Seal Strangled By Fishing Net Finally Rescued After Months Of Suffering
"I was absolutely determined that we would succeed this time."
Last May, surveyors from the Cornwall Seal Group Research Trust in England spotted something that broke their hearts — a young gray seal entangled in a fishing net which had become tightly wrapped around his neck.
The seal, dubbed "Lucky Star," was in serious danger of being strangled to death, and he had no way of escaping the predicament on his own.
After that first sighting, a team of rescuers tried its best to intervene, but Lucky Star fled into the ocean before he could be captured onshore. Those trying to help him were disappointed, but they were determined to save the seal's life.
Lucky Star was seen numerous times in the following weeks and months, though reaching him was a different story.
"When he was seen, he would often be heartbreakingly just out of reach, either hauled out on offshore rocks or swimming in the sea where it was impossible to get him," the Cornwall Seal Group Research Trust said in a release.
But then came a lucky break.
On Monday, four months after he was first discovered, a volunteer sighted Lucky Star in a position on the shore where he could be reached. And with that, a rescue team made up of Dan Jarvis and Sue Sayer rushed to the scene.
Jarvis was able to restrain Lucky Star before he could flee — allowing Sayer to cut the rope around his neck.
This was the moment Lucky Star's life was saved.
Once the stranglehold was gone, the extent of Lucky Star's suffering became more apparent.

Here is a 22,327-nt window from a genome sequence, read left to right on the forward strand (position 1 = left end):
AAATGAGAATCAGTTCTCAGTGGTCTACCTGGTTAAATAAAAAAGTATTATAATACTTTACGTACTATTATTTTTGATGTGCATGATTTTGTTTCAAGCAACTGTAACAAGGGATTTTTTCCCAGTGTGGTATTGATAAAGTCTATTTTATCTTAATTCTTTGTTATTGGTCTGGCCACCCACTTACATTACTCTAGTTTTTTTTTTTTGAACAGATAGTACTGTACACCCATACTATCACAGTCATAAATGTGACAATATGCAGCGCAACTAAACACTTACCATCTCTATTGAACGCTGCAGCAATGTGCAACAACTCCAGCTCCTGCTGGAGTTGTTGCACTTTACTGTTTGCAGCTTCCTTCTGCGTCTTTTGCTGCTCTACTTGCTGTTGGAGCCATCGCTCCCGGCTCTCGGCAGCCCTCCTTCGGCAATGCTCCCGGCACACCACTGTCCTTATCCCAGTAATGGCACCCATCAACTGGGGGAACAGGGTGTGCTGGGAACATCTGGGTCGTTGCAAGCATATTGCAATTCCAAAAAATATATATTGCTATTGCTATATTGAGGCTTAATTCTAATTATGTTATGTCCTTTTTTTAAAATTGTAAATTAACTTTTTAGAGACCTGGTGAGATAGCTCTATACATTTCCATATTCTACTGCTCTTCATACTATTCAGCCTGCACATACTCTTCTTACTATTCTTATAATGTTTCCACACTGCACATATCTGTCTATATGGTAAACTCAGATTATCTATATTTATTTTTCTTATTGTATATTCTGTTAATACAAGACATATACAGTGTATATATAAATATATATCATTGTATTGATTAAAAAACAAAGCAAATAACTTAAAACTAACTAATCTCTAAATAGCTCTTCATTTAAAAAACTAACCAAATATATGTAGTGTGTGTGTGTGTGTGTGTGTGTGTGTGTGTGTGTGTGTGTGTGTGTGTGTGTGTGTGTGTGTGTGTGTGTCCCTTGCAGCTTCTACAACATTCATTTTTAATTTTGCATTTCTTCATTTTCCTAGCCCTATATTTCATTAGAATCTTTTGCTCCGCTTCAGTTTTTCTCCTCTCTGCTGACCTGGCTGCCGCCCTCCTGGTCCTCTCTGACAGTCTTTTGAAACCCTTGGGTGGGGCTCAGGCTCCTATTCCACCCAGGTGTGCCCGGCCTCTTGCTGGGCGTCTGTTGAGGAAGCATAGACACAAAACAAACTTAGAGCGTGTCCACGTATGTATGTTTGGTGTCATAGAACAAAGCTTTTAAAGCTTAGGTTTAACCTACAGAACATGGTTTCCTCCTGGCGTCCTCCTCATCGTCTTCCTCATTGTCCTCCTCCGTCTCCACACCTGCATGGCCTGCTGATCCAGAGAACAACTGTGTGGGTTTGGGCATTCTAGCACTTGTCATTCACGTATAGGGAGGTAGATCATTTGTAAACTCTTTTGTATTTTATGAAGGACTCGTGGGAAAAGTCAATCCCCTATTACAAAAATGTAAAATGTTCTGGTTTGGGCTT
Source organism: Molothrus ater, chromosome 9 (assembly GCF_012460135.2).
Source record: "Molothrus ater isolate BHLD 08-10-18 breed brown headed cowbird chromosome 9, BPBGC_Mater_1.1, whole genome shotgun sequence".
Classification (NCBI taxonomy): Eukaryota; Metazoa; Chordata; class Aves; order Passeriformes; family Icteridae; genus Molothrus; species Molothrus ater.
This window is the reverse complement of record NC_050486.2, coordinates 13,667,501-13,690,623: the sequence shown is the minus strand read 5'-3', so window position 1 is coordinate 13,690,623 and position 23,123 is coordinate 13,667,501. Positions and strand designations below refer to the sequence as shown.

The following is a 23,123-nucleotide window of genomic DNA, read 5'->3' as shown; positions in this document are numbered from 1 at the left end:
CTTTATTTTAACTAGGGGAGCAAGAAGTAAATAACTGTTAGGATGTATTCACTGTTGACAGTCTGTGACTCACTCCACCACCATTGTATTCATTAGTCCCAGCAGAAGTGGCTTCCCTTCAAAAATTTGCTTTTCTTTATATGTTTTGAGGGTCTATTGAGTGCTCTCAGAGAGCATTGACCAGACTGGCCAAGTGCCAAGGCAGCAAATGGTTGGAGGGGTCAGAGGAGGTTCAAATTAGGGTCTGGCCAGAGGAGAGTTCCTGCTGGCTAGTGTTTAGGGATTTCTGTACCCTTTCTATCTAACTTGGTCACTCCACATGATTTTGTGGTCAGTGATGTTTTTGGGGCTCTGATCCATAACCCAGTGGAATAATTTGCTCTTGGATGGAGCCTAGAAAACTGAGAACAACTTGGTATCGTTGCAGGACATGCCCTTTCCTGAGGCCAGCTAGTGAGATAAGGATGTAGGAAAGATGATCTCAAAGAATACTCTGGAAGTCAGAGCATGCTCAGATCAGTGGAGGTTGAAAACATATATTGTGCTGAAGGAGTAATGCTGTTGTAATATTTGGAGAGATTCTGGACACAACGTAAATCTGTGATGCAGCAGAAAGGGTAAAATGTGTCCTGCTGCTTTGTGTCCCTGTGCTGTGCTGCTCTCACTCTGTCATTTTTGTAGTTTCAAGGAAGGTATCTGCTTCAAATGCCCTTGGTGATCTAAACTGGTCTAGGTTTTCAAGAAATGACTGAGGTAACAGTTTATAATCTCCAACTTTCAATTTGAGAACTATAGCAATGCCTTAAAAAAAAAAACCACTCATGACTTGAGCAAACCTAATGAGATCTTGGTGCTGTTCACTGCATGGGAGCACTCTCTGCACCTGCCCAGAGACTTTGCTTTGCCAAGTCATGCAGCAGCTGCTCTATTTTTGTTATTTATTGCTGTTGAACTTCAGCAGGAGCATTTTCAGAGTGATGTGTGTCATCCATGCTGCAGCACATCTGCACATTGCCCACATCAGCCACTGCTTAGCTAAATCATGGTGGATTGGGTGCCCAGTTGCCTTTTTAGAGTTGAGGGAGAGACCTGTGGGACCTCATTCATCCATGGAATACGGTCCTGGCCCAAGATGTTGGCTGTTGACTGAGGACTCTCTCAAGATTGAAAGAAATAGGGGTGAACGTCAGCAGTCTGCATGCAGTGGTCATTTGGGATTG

"Underneath the net, a raw deep wound was revealed across the back of his neck that would have caused him a great deal of pain every time he moved," the Trust wrote. Thankfully, though, now the seal was able to heal.
Sayer cleaned the wound and treated it with antibiotics, determining that Lucky Star was well enough to be released.
And with that, he was freed to begin his second chance at a normal life.
Sadly, such cases of entanglement aren't uncommon — and an untold number of marine animals' lives are lost as a result.
Though it took a massive effort, Lucky Star was spared from being added to that grim statistic.
“I’ve watched this animal too many times and not been able to rescue him to allow him to slip away one more time. Winter is coming, and this may well have been our last chance to save him," Jarvis said. "I was absolutely determined that we would succeed this time, and it finally felt like we had some luck on our side at last too. We were all overjoyed as well as relieved that we were finally able to save him from a slow and painful death."